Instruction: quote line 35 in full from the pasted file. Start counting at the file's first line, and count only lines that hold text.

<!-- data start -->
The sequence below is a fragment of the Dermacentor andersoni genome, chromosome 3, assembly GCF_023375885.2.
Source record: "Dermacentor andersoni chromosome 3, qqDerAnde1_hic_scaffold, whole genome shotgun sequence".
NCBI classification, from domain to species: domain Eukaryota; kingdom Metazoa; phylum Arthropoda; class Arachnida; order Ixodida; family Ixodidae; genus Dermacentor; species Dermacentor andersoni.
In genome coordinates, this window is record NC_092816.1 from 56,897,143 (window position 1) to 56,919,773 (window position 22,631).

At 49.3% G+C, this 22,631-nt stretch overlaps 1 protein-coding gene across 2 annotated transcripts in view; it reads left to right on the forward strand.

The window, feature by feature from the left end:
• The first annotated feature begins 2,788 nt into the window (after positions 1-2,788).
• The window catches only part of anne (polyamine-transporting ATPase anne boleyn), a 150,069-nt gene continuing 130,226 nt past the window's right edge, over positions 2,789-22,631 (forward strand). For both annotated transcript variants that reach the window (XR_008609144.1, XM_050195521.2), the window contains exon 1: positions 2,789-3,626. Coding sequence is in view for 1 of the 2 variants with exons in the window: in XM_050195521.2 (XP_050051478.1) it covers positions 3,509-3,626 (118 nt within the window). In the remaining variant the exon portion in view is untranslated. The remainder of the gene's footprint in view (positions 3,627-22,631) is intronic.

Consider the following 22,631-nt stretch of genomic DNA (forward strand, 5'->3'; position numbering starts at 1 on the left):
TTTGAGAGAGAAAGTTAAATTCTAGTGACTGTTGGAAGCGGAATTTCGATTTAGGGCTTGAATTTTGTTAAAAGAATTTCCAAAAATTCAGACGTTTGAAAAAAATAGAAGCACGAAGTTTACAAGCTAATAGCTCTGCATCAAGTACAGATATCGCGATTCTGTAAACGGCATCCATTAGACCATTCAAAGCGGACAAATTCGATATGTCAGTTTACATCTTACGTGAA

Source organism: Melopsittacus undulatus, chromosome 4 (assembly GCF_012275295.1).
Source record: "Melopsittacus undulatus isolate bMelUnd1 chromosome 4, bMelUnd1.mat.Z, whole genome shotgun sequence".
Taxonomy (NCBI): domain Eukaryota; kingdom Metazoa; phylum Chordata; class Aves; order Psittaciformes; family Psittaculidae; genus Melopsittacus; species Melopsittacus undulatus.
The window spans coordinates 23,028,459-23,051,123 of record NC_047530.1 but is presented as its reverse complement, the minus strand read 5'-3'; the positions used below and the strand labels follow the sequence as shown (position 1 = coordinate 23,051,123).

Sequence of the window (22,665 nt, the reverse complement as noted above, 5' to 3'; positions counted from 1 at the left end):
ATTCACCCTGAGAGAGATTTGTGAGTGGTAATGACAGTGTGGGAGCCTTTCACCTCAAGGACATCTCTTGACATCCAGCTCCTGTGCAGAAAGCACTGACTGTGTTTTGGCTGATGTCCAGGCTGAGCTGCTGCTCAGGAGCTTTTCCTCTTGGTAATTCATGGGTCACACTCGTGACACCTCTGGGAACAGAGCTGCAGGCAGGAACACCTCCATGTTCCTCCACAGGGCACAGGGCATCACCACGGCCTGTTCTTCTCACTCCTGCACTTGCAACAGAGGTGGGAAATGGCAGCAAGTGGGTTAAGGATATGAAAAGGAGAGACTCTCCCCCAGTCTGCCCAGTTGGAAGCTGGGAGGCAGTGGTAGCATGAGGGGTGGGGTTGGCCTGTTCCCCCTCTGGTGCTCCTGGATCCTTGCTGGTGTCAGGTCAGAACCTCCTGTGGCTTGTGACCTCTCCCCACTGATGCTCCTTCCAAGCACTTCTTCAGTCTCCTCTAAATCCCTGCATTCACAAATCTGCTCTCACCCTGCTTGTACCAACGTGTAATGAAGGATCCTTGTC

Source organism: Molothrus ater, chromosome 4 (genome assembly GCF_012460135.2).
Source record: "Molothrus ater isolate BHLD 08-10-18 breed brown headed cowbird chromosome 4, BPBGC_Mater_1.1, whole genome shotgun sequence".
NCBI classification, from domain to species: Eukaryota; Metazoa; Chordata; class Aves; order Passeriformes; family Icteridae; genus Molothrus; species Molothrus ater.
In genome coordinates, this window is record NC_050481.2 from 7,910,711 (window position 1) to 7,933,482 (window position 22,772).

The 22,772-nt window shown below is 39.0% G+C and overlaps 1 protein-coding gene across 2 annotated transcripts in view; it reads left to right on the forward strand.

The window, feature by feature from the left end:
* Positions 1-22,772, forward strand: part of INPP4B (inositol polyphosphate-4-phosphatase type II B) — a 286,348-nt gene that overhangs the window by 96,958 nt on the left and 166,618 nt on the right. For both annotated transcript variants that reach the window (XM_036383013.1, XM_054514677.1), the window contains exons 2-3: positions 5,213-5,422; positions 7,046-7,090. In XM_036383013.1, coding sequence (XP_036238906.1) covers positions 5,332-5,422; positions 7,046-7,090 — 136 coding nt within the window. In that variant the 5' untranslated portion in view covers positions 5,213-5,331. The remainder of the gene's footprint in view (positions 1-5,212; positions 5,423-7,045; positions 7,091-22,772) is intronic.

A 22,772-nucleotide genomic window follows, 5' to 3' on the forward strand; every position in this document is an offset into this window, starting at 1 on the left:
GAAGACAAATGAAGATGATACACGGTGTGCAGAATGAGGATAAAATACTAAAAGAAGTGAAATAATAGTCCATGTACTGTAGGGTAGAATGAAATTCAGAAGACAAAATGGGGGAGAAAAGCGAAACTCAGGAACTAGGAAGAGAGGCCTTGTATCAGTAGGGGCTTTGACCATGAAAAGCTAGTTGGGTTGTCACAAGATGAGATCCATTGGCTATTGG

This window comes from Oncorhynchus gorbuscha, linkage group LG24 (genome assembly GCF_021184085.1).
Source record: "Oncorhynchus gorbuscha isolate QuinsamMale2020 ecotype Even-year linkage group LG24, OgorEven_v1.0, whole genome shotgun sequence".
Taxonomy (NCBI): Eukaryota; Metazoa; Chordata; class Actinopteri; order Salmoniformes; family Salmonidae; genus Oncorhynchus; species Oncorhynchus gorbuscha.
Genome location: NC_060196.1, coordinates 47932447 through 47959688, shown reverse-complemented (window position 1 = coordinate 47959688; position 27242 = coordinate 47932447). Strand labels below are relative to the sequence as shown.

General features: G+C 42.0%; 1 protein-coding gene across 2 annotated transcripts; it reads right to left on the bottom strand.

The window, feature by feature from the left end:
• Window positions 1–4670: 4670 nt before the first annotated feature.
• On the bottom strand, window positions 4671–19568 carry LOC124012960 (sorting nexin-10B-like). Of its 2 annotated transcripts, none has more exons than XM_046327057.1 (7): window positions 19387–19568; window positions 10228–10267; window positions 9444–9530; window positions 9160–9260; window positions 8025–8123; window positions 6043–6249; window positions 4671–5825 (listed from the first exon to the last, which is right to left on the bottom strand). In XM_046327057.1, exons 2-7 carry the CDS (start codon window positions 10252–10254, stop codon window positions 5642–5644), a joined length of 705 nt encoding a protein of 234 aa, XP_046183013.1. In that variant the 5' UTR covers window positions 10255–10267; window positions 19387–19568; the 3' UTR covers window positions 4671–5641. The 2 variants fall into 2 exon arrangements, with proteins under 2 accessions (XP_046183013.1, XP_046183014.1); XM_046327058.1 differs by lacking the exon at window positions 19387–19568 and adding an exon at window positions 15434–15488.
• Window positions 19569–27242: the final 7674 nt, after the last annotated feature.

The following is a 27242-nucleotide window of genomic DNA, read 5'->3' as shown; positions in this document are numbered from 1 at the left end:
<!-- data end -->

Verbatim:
The following is a 27242-nucleotide window of genomic DNA, read 5'->3' as shown; positions in this document are numbered from 1 at the left end: